However, I might have some interesting news for you tomorrow. I literally can't tell you a thing about it at this stage because nothing has been confirmed and no details have been given. If I GET any details and am allowed to share, I'll do a post about it on Friday. If not, you'll know because there will be no post.

Goodness, that was cryptic. I'm like a ninja. A blinky, blonde NINJA.

In any case, have a great weekend everyone!

Tuesday, 4 September 2012


Hello, Dear Readers! Happy Tuesday to all, and I hope you've had a lovely weekend, most especially those of you who are going back to school today, or will be in the next day or so. Hang in there, my peeps. I survived it: you can too.

Today I'm answering a question about The Swan Kingdom from a young writer who asks to be referred to by her FanFiction handle, The Imaginatrix. She says:
What made you decide to reduce the number of brothers involved to three? One of the things I loved about "The Wild Swans" was the number of brothers...
This is a really great question because it not only gives me the chance to offer you some information about my writing process, it also allows me to go back and dig into my own motivations, and quite often when I do that I discover stuff about the instinctive choices I've made that's very useful to me moving forward. *Airpunch*

So! The Imaginatrix is right. The number of siblings included in my version of 'The Wild Swans' is vastly reduced from either the eleven brothers you see in Hans Christian Andersen's tale or the seven that you sometimes see in other variations of it (for example, in the version where the brothers are ravens, rather than swans).

There were several factors included in this decision, although at the time it didn't really feel like a decision at all; it just felt like the only way things could or should be. It must have been one of the most basic things I 'knew' about The Swan Kingdom, before I even started work on it - that there would be four children in the doomed family rather than twelve or eight.

Why? Well firstly let's go back to 2004-2005 when I was planning and writing Wild Swans, as it was titled then. Harry Potter was at the zenith of its fame and success, so there was a real demand from publishers for exciting fiction aimed at 8-12 year olds, and as a result of the ever-expanding wordcount of JKR's books, those novels were starting to get a bit fatter even for regular, non-bestselling writers.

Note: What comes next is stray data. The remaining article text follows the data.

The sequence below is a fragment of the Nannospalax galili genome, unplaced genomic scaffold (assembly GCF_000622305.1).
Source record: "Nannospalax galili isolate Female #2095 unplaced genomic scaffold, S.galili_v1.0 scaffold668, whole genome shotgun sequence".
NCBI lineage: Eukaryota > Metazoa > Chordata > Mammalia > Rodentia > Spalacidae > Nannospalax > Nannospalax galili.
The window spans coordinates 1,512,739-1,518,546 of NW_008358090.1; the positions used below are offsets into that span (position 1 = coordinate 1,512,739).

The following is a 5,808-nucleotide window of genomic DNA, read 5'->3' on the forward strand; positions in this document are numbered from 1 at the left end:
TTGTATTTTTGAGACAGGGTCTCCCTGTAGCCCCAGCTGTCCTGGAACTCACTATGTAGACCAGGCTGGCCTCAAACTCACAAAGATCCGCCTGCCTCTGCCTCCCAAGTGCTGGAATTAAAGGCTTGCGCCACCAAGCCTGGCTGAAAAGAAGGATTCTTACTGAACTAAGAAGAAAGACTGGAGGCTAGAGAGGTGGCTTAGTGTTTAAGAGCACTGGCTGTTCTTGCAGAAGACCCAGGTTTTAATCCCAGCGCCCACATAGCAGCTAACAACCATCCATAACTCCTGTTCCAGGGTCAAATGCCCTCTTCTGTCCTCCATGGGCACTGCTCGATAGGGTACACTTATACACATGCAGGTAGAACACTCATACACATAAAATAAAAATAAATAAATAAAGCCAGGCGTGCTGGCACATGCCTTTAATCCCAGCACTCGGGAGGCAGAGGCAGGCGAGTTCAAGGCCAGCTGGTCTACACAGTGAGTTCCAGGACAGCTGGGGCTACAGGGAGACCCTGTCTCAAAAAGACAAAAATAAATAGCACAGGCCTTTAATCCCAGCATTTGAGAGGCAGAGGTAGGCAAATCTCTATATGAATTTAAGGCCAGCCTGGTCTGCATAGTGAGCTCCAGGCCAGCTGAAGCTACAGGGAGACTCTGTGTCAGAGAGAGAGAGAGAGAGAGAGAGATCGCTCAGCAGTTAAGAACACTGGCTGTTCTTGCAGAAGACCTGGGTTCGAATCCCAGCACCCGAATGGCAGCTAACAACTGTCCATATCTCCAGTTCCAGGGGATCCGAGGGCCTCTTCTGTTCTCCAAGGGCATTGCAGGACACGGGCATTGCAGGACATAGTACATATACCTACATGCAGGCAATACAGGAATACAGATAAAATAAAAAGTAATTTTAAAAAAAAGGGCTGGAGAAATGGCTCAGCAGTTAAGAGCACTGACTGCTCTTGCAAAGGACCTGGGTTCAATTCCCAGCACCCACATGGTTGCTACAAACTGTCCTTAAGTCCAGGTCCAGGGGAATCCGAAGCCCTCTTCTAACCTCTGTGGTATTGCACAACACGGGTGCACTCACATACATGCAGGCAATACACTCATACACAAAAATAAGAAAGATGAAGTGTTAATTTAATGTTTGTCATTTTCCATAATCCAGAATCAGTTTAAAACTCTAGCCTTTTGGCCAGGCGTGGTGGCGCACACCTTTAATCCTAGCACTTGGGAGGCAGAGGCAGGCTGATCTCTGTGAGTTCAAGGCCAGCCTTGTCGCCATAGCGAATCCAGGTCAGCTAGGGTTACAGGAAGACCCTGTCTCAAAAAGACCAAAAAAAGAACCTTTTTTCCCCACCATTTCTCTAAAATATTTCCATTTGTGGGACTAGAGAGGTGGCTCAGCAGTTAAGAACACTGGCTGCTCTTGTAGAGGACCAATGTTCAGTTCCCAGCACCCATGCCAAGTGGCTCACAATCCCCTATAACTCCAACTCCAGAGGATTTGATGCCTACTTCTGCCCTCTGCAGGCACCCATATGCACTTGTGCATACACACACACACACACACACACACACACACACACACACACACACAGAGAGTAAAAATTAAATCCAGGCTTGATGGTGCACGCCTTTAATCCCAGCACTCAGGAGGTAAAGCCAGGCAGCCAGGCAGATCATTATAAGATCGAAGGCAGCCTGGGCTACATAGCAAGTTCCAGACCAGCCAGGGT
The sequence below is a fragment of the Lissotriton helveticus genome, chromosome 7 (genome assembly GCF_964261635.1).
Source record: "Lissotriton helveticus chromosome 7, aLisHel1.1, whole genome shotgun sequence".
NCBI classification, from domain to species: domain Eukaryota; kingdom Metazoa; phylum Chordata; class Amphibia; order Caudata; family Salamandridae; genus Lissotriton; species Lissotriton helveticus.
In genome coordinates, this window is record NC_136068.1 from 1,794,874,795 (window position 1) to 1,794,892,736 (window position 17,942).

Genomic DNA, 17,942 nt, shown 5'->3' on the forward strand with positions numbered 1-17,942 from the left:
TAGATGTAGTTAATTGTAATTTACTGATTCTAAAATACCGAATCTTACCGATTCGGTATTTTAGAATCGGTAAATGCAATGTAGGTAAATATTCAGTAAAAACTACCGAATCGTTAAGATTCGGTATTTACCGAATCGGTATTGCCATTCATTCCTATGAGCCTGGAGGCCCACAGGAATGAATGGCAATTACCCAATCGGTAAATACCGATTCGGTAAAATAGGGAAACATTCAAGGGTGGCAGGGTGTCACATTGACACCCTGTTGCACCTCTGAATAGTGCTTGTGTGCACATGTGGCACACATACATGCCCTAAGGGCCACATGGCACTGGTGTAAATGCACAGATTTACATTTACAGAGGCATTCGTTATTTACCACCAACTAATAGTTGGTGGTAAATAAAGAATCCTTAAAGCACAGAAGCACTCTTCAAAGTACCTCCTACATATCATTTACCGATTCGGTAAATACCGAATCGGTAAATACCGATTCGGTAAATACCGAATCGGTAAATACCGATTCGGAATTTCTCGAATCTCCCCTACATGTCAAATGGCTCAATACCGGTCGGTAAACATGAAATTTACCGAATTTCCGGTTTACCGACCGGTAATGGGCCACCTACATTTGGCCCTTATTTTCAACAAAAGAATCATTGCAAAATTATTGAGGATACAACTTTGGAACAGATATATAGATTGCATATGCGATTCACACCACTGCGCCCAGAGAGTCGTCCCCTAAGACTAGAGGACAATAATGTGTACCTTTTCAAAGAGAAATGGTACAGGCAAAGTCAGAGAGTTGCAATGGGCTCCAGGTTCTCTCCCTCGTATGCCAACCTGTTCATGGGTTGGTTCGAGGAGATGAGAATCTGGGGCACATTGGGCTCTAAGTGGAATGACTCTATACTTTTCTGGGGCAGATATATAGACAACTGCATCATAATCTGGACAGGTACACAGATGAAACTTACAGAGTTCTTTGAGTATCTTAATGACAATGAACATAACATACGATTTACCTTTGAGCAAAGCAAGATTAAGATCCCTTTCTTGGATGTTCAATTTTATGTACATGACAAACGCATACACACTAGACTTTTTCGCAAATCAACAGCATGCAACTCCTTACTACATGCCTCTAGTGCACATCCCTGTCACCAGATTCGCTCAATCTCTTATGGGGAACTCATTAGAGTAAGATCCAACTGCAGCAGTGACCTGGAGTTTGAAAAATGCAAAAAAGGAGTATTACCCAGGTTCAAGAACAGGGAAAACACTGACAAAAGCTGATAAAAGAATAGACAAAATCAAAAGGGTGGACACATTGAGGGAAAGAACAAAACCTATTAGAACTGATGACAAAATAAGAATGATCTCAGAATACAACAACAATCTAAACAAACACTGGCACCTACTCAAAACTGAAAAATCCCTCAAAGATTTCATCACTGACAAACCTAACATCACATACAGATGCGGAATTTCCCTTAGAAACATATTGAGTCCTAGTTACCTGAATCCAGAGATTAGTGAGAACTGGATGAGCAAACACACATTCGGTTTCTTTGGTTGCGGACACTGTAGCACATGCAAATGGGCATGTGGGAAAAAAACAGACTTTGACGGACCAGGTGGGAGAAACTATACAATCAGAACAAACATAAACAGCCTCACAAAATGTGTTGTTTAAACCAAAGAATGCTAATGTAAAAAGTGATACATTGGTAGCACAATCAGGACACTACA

But I was writing YA, and at that point the category hadn't experienced any kind of similar boom. Twilight wasn't yet a sparkle in Smeyer's eye, and Suzanne Collins was still writing middle grade fiction herself. In fact, many publishers during this period saw YA novels from anyone other than established big names as problematic, a bit of a hard sell, and - having seen legendary YA author and personal icon Tamora Pierce dropped by UK Random House due to disappointing sales in GB - I was well aware of this. Debut YA novels didn't get any latitude in word count. They were generally expected to be somewhere in the region of 45,000 to 65,000 words long.

Now, a published author with a good relationship with their editor might be able to get around this a bit, but I was a complete newbie. I didn't have an agent and I didn't have any connections in the publishing industry. I knew that if I sent a query for a YA novel to any publisher, and mentioned a wordcount much over 65,000 words, I would just be asking to be rejected out of hand. So I was determined to bring the book in under that.

But at the same time, a huge part of my motivation in writing a re-telling of the fairytale was to thoroughly explore who these people really were. In fairytales you're told what people did and said, where they went, the great and terrible deeds they perform - but you're never told why. Why is the wicked stepmother so evil? Why is her husband the King so easily duped? Just who are these children, and how do they survive the suffering they go through in the story with their sanity intact? Where does the princess get her towering silent strength and determination to save her brothers? I wanted to take the fairytale stereotypes and turn them into PEOPLE. People with fully realised personalities and  complex motivations. If I couldn't do that then I didn't want to write the book at all.